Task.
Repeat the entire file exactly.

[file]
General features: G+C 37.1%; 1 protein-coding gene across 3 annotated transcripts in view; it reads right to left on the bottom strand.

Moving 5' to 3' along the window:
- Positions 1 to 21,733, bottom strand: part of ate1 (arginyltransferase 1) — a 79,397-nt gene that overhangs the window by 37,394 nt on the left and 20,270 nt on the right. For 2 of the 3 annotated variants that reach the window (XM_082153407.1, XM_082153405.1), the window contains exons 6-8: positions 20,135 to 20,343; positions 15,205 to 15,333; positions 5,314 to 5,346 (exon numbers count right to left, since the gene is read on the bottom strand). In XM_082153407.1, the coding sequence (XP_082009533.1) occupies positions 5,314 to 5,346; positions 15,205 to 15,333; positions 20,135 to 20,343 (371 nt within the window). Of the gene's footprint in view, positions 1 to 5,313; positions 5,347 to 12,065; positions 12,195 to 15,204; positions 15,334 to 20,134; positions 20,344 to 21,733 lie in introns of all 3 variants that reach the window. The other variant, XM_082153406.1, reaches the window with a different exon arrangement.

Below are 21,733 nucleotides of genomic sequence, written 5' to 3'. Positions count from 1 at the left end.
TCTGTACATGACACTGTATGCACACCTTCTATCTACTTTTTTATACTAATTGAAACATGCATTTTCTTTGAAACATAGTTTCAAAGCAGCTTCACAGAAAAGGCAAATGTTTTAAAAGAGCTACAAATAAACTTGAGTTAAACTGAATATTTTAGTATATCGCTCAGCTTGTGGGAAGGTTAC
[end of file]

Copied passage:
General features: G+C 37.1%; 1 protein-coding gene across 3 annotated transcripts in view; it reads right to left on the bottom strand.

Moving 5' to 3' along the window:
- Positions 1 to 21,733, bottom strand: part of ate1 (arginyltransferase 1) — a 79,397-nt gene that overhangs the window by 37,394 nt on the left and 20,270 nt on the right. For 2 of the 3 annotated variants that reach the window (XM_082153407.1, XM_082153405.1), the window contains exons 6-8: positions 20,135 to 20,343; positions 15,205 to 15,333; positions 5,314 to 5,346 (exon numbers count right to left, since the gene is read on the bottom strand). In XM_082153407.1, the coding sequence (XP_082009533.1) occupies positions 5,314 to 5,346; positions 15,205 to 15,333; positions 20,135 to 20,343 (371 nt within the window). Of the gene's footprint in view, positions 1 to 5,313; positions 5,347 to 12,065; positions 12,195 to 15,204; positions 15,334 to 20,134; positions 20,344 to 21,733 lie in introns of all 3 variants that reach the window. The other variant, XM_082153406.1, reaches the window with a different exon arrangement.

Below are 21,733 nucleotides of genomic sequence, written 5' to 3'. Positions count from 1 at the left end.
TCTGTACATGACACTGTATGCACACCTTCTATCTACTTTTTTATACTAATTGAAACATGCATTTTCTTTGAAACATAGTTTCAAAGCAGCTTCACAGAAAAGGCAAATGTTTTAAAAGAGCTACAAATAAACTTGAGTTAAACTGAATATTTTAGTATATCGCTCAGCTTGTGGGAAGGTTAC